Vault 7 Tools Reportedly Connected to North American Hackers

capitol-domeBy Ashley Troutman

The most recent WikiLeaks dilemma dubbed Vault 7 made headlines about a month ago, and now Symantec is reporting evidence that may possibly connect those tools to cybercrimes.

Symantec reported a link between the Longhorn cyberespionage group and the tools found in alleged CIA documents posted by WikiLeaks last month. The leak was dubbed Vault 7 and reportedly gives information on how the CIA infects target computers with malware, spies on encrypted messages and much more.

However, according to Symantec, putting information on Vault 7 and Longhorn side by side led them to believe that Longhorn and the CIA are one. The Longhorn group has reportedly been around since 2011 and has taken aim at 40 devices across 16 countries. Symantec said that only one device in the states was targeted and an uninstaller took care of it within just a few hours.

Longhorn has reportedly placed a target on governments along with members of the financial, telecoms, information technology, energy, education, and other verticals. The group “has used a range of back door Trojans in addition to zero-day vulnerabilities to compromise its targets,” according to Symantec.

The vendor went on to say that information has convinced them that the hacking is being done in the “name of national interests rather than for personal gain.”

Symantec also stated that Vault7 documents are similar to what it knows about Longhorn. It references specific malware, protocols and more that connect the CIA and Longhorn. And long before the leak, some may have known that Longhorn was based in North America; but this hasn’t been proven.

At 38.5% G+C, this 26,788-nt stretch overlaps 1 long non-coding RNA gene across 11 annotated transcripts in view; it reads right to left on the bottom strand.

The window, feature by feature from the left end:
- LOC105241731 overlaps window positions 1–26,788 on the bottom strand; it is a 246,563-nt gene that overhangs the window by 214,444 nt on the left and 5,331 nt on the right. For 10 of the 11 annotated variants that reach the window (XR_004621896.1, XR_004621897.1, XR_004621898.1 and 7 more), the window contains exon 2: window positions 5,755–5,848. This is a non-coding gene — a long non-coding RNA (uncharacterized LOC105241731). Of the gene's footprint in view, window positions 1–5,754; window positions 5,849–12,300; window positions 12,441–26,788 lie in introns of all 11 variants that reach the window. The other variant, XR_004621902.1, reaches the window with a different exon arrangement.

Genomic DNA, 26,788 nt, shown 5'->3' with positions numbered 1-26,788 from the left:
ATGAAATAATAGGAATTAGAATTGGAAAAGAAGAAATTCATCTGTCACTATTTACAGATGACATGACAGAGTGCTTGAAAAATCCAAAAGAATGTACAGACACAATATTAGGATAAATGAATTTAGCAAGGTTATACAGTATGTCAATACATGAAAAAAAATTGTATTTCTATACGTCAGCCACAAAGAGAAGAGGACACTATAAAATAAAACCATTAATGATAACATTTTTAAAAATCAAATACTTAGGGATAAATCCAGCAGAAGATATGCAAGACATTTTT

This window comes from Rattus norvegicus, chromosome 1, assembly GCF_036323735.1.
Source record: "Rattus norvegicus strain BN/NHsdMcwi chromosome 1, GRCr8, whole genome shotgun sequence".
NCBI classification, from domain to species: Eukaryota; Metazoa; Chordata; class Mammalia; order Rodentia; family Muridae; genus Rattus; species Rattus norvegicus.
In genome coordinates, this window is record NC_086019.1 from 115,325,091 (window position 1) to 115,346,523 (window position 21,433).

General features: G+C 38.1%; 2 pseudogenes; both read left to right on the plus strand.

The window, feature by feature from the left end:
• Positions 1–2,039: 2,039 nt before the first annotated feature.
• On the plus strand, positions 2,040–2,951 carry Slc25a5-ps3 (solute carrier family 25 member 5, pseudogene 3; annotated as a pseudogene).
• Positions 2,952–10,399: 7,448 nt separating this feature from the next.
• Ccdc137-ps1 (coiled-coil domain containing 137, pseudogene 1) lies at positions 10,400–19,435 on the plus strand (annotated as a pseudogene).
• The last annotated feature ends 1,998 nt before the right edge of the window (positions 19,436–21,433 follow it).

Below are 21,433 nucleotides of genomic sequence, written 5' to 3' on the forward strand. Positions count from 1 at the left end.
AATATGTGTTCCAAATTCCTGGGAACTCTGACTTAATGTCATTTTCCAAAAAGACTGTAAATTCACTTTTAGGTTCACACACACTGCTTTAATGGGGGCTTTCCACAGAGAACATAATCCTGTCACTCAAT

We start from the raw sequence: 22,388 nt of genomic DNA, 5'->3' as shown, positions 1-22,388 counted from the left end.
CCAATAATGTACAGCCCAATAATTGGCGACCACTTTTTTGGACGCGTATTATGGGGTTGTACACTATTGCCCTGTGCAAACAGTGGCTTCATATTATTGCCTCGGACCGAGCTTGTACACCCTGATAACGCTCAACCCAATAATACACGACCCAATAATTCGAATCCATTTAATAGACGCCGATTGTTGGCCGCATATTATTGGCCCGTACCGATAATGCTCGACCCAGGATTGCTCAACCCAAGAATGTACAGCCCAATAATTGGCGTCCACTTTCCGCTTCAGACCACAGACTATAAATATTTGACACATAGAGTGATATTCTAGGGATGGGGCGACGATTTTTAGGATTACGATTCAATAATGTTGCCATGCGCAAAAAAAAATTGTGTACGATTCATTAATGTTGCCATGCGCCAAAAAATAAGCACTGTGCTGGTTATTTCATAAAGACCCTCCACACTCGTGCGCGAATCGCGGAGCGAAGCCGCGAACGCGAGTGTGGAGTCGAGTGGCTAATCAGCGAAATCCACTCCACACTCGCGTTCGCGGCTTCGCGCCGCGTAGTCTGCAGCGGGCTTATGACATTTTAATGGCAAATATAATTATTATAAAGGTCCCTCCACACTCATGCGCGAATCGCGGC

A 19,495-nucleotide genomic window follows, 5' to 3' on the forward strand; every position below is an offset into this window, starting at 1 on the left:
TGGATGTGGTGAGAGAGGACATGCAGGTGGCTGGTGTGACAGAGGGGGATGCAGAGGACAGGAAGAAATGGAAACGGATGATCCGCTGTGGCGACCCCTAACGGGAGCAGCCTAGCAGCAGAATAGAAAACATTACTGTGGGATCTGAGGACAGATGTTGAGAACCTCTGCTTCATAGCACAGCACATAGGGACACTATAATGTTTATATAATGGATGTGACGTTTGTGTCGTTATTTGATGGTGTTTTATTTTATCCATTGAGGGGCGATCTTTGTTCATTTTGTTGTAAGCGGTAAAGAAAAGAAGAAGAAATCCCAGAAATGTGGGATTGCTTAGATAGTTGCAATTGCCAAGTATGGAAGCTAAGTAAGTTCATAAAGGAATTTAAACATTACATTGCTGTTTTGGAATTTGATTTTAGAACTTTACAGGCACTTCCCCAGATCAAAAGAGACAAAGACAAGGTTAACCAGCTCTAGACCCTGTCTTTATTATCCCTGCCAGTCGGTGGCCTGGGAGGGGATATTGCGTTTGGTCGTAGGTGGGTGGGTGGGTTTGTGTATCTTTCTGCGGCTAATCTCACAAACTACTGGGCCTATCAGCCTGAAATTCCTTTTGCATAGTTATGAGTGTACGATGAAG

“A number of documents disclosed by WikiLeaks outline specifications and requirements for malware tools. One document is a development timeline for a piece of malware called Fluxwire, containing a changelog of dates for when new features were incorporated. These dates align closely with the development of one Longhorn tool (Trojan.Corentry) tracked by Symantec,” according to the post. “New features in Corentry consistently appeared in samples obtained by Symantec either on the same date listed in the Vault 7 document or several days later, leaving little doubt that Corentry is the malware described in the leaked document.”

A major takeaway from all of this is that the CIA allegedly re-uses malware that once belonged to cybercriminals, and they may be behind a well-known hacking group. Some say the truth always comes out, but will it this time?

Jeff Edwards
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